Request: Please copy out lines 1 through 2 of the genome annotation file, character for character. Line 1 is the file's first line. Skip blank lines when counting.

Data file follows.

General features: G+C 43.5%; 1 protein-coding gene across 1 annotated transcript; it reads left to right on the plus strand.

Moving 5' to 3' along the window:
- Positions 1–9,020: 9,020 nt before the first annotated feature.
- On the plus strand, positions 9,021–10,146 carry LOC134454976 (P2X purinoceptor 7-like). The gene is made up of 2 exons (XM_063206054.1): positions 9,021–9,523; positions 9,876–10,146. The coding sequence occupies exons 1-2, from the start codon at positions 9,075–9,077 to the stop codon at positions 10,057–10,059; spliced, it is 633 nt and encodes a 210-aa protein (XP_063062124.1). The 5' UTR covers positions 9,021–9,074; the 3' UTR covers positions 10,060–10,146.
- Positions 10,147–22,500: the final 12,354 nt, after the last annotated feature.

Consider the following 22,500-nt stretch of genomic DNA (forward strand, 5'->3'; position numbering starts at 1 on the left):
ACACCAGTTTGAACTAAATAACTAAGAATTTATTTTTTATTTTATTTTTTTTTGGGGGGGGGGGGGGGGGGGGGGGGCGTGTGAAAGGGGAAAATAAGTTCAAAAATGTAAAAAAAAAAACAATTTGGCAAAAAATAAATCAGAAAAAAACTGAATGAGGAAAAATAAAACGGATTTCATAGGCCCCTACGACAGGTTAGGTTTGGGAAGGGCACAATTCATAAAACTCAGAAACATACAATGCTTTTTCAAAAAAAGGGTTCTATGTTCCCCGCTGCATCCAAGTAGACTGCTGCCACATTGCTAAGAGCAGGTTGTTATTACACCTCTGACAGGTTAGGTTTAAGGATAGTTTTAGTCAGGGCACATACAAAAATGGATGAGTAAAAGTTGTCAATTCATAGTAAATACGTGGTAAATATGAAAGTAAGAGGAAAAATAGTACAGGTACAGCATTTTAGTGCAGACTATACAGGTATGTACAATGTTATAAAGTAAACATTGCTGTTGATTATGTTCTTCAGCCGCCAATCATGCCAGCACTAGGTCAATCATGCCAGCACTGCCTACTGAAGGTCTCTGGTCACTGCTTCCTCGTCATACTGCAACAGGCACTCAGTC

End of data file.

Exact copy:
General features: G+C 43.5%; 1 protein-coding gene across 1 annotated transcript; it reads left to right on the plus strand.

Moving 5' to 3' along the window: